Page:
Hypertext Webster Gateway: "specific"

From Webster's Revised Unabridged Dictionary (1913) (web1913)

Specific \Spe*cif"ic\, a. [F. sp['e]cifique, or NL. cpesificus;
L. species a particular sort or kind + facere to make. Cf.
1. Of or pertaining to a species; characterizing or
constituting a species; possessing the peculiar property
or properties of a thing which constitute its species, and
distinguish it from other things; as, the specific form of
an animal or a plant; the specific qualities of a drug;
the specific distinction between virtue and vice.

Specific difference is that primary attribute which
distinguishes each species from one another. --I.

2. Specifying; definite, or making definite; limited;
precise; discriminating; as, a specific statement.

3. (Med.) Exerting a peculiar influence over any part of the
body; preventing or curing disease by a peculiar adaption,
and not on general principles; as, quinine is a specific
medicine in cases of malaria.

In fact, all medicines will be found specific in the
perfection of the science. --Coleridge.

{Specific character} (Nat. Hist.), a characteristic or
characteristics distinguishing one species from every
other species of the same genus.

{Specific disease} (Med.)
(a) A disease which produces a determinate definite effect
upon the blood and tissues or upon some special
(b) A disease which is itself uniformly produced by a
definite and peculiar poison or organism.

{Specific duty}. (Com.) See under {Duty}.

{Specific gravity}. (Physics) See under {Gravity}.

{Specific heat} (Physics), the quantity of heat required to
raise temperature of a body one degree, taking as the unit
of measure the quantity required to raise the same weight
of water from zero to one degree; thus, the specific heat
of mercury is 0.033, that of water being 1.000.

{Specific inductive capacity} (Physics), the effect of a
dielectric body in producing static electric induction as
compared with that of some other body or bodies referred
to as a standard.

{Specific legacy} (Law), a bequest of a particular thing, as
of a particular animal or piece of furniture, specified
and distinguished from all others. --Wharton. --Burrill.

{Specific name} (Nat., Hist.), the name which, appended to
the name of the genus, constitutes the distinctive name of
the species; -- originally applied by Linn[ae]us to the
essential character of the species, or the essential
difference. The present specific name he at first called
the {trivial name}.

{Specific performance} (Law), the peformance of a contract or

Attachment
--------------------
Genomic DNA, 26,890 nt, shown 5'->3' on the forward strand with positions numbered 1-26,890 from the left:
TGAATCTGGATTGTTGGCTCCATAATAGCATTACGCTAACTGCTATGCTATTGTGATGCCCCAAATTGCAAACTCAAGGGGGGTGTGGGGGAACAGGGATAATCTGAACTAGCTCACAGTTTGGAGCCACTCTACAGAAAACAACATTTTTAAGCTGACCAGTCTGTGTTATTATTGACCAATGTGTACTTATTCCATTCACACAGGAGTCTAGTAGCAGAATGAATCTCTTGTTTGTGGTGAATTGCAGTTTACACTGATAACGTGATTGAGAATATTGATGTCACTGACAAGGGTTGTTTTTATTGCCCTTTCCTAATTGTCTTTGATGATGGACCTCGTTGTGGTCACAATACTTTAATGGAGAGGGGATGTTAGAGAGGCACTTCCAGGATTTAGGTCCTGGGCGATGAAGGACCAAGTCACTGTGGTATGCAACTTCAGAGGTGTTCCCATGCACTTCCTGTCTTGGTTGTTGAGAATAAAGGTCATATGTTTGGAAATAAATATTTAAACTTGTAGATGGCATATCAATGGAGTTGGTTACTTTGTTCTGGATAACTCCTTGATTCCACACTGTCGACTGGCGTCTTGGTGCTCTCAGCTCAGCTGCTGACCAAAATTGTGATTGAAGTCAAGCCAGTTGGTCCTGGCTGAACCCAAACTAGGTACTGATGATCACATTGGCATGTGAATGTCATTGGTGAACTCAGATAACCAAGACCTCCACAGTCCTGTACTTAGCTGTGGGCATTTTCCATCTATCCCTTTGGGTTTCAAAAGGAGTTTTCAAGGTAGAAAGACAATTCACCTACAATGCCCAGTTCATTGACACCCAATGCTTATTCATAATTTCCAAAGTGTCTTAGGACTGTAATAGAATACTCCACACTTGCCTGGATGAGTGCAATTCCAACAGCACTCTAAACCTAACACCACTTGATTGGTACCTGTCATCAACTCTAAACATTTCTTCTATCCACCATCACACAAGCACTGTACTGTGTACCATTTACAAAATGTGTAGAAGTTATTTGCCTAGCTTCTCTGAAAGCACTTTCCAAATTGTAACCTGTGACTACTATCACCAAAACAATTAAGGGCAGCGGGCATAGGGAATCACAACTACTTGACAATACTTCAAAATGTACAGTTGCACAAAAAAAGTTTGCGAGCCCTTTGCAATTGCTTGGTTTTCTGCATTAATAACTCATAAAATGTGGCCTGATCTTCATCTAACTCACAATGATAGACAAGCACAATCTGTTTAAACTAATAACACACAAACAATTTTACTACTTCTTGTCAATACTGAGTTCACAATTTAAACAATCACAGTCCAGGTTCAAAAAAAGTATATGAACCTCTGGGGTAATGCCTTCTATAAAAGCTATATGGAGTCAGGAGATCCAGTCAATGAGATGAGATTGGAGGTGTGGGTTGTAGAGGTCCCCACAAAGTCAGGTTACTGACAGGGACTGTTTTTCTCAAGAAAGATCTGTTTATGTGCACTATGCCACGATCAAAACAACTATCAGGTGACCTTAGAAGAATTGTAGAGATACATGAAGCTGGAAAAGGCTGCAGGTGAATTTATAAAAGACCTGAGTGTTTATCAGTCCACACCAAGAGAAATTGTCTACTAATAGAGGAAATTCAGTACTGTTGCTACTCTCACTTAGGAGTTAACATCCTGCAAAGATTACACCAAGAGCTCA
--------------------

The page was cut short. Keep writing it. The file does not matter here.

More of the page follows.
agreement as decreed by a court of equity.

From Webster's Revised Unabridged Dictionary (1913) (web1913)

Specific \Spe*cif"ic\, n.
1. (Med.) A specific remedy. See {Specific}, a., 3.

His parents were weak enough to believe that the
royal touch was a specific for this malady.

2. Anything having peculiar adaption to the purpose to which
it is applied. --Dr. H. More.

From WordNet (r) 1.7 (wn)

adj 1: (sometimes followed by `to') applying to or characterized by
or distinguishing something particular or special or
unique; "rules with specific application"; "demands
specific to the job"; "a specific and detailed account
of the accident" [ant: {general}, {nonspecific}]
2: stated explicitly or in detail; "needed a specific amount"
3: relating to or distinguishing or constituting a taxonomic
species; "specific characters"
4: (med and pathology) being or affecting a disease produced by
a particular microorganism or condition; used also of
stains or dyes used in making microscope slides; "quinine
is highly specific for malaria"; "a specific remedy"; "a
specific stain is one having a specific affinity for
particular structural elements [ant: {nonspecific}]
n 1: a fact about some part (as opposed to general); "he always
reasons from the particular to the general" [syn: {particular}]
[ant: {general}, {general}]
2: a medicine that has a mitigating effect on a specific
disease; "quinine is a specific for malaria"

Additional Hypertext Webster Gateway Lookup

Enter word here:
Exact Approx

Gateway by dict@stokkie.net
stock only wrote the gateway and does not have any control over the contents; see the Webster Gateway FAQ, and also the Back-end/database links and credits.